A telescope is then introduced through this incision into the kidney.  The stone is broken and removed.  At the end of the procedure a small tube is left in the kidney, which drains out through the skin.  This is normally removed after 24 hours.  


      Kidney stones can be prevented by making some lifestyle changes like drinking more water and reducing the intake of excess salt and animal proteins. Stones are more likely to form when the urine is concentrated.  It is therefore advisable to try and drink plenty of water to avoid stone formation.  It is advised that you try and pass 2½ - 3 litres of urine per day.  This should keep the urine clear rather than golden.  

      Even though most stones are made of calcium, patients are not advised to reduce the amount of calcium in their diet. It has been shown that low calcium diets are associated with higher rates of stone formation and therefore dairy products, e.g. milk, cheese and yoghurt, which are rich in calcium, should be taken normally.  

      A high salt intake may be associated with stone formation.  It is therefore advisable not to add salt to your food excessively.  A diet low in animal protein (meat) and rich in fibre may also prevent stone formation. 

      Finally, a chemical called citrate naturally prevents stone formation in the urine. You can increase the amount of citrate in the urine by having a glass of fresh orange juice or freshly squeezed lemon juice each day. 

      Drink more fluid


      Try and drink enough fluid during the day to keep the urine as transparent as possible. This is the most effective way to reduce the risk of stone formation. Ten to 12 cups (3 litres) per day may be necessary. Drinking should be spread during the day. Remember to drink 2 hours after meals and at night (eg midnight or 2am or when you go to bed). About half the fluid should be water. Try not to drink too much alcohol.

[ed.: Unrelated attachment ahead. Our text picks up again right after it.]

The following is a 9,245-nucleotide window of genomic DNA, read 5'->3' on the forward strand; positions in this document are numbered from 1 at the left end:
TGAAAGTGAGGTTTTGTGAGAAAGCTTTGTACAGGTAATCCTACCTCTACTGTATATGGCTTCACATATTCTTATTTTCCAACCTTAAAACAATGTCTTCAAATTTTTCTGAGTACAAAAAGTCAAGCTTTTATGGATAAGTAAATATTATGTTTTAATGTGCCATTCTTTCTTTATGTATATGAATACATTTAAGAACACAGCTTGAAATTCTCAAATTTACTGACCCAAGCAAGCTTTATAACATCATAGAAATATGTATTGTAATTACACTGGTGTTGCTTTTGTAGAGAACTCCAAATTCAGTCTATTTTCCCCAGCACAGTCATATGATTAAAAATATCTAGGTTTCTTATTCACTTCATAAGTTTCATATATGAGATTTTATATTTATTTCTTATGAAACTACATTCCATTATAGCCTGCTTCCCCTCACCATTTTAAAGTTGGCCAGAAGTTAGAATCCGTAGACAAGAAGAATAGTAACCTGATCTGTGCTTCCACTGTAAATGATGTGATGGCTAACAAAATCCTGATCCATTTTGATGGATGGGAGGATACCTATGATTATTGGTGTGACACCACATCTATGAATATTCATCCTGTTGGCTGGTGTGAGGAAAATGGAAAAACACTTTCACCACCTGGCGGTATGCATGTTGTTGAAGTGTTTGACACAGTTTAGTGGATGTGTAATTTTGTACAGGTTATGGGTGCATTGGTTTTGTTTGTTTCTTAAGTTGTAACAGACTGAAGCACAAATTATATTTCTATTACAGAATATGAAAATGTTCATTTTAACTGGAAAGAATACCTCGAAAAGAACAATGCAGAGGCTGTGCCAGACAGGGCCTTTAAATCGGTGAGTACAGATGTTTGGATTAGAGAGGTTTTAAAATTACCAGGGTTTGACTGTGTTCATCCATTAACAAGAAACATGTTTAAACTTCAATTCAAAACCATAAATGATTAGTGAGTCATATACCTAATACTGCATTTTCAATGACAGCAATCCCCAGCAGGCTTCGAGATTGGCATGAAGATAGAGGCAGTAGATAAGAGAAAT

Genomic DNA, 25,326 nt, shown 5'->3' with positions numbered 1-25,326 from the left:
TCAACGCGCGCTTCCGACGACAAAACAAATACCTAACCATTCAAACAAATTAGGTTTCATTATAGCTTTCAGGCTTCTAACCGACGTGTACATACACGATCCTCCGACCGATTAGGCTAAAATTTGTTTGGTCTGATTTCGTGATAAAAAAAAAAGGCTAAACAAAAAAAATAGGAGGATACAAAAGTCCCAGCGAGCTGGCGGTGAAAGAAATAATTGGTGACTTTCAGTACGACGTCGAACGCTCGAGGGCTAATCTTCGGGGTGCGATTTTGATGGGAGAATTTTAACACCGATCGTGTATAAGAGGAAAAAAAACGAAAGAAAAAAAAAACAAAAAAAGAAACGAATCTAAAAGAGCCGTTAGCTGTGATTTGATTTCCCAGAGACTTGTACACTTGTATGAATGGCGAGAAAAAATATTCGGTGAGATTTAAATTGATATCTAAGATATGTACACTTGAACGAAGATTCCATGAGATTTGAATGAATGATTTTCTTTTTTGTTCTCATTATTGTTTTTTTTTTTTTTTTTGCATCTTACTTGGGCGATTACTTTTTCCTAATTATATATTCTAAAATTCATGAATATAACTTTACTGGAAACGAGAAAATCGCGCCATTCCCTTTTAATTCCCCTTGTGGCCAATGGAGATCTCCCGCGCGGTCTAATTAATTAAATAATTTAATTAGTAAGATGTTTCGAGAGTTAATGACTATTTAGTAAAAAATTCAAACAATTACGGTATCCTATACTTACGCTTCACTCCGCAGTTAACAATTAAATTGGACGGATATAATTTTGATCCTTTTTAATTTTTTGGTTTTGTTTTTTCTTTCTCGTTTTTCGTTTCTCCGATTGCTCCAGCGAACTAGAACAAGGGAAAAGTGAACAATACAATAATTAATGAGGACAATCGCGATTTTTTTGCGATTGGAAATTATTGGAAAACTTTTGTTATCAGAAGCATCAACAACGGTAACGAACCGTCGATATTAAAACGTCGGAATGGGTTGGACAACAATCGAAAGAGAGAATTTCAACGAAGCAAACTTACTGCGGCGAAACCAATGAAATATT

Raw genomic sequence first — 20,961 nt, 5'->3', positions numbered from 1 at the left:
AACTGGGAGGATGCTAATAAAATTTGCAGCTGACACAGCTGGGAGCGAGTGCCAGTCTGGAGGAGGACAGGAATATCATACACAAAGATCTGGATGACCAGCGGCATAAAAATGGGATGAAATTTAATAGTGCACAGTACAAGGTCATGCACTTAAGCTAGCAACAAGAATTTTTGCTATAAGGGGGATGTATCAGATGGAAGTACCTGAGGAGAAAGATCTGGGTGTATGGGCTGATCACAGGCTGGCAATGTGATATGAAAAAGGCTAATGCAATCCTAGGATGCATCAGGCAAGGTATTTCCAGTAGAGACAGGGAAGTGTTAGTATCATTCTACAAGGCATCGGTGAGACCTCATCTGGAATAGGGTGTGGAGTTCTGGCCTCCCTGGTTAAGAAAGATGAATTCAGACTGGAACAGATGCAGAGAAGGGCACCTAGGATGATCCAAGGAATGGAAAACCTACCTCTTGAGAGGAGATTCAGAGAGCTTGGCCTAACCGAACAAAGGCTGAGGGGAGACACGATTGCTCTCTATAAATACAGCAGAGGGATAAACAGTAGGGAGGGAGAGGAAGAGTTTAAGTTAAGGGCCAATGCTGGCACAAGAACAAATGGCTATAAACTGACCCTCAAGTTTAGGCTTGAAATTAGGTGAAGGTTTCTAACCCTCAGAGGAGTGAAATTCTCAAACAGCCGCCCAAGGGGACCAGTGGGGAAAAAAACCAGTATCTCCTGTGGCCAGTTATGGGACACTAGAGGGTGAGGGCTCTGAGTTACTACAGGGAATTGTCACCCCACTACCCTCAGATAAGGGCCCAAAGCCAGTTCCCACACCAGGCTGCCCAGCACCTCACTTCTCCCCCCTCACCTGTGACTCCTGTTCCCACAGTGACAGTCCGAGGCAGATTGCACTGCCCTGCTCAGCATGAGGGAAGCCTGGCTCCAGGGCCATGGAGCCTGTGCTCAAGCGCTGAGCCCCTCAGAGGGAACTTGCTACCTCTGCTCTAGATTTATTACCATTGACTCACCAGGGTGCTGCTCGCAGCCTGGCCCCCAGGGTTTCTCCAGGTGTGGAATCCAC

Reduce table salt intake


      Table salt (sodium chloride) increases the chance of stones. Reduce that risk by avoiding adding salt at the table and don't add salt when preparing and cooking.


      Some food is rich in sodium such as:
      Processed meats (ham, hot dogs, sausage, luncheon meat)
      Convenience food (regular, canned or boxed soups, noodle or rice mixes)
      Snack food (crisps, crackers, pretzels, popcorn)

      Try and pick food without salt supplementation or low salt alternatives.


      Avoid Red Meat


      Protein in red meat has been shown to increase the risk of stones so choose white meat alternatives where you can. Try to eat less than 2 servings of meat per day.


      Minimise food that can increase 'oxalate' and uric acid production in the urine.


      These include:
      greens (spinach, collard, beet and turnip greens)
      organ meats (liver, kidneys, brains)
      meat extracts (broth, bouillon, consommé, gravy)


      Eat normal or reduced amounts of calcium each day


      The amount of calcium that should be consumed in a day depends on the amount of calcium present in the urine. This is determined by collecting a 24 hour sample and determining the amount present. Contrary to what you might think, reducing calcium intake alone results in more not less stones unless oxalate in the diet is reduced also.


      If the amount of calcium in the urine is more than normal, then decreasing the amount of consumed calcium and oxalate is helpful.


      If the amount of calcium excreted in 24 hours is normal, eat a normal amount of calcium a day. Don't aim to increase calcium intake as that may make matters worse.


      Do not use vitamin C and vitamin D supplements


      Excess vitamin C and vitamin D supplements increase the chance of new stones, so please don't use these.


      Drink orange or grapefruit juice in preference to cranberry or lemon juice

      Orange juice is the most effective way to keep stones from forming. This is because it increases the alkalinity, and so the potassium and citrate content of the urine. Grapefruit, pineapple, and apple juice also help, but not quite as much as orange juice. Cranberry and lemon juice do not increase the citrate content, although they may reduce the rate that stones form.

      Recurrent Stone Formers

      Most patients if they have a single stone episode only require a simple blood test to check the calcium and urate in the blood.  However, if the stones have come back, there is more than one stone, there is a family history of stone formation or an underlying medical condition that predisposes to stone formation, then a more extensive investigation called a 24 hour metabolic stone screen will be arranged.  This involves collecting urine over a 24 hour period and then the chemicals within the urine can be measured to see if there is an underlying cause for the stone formation.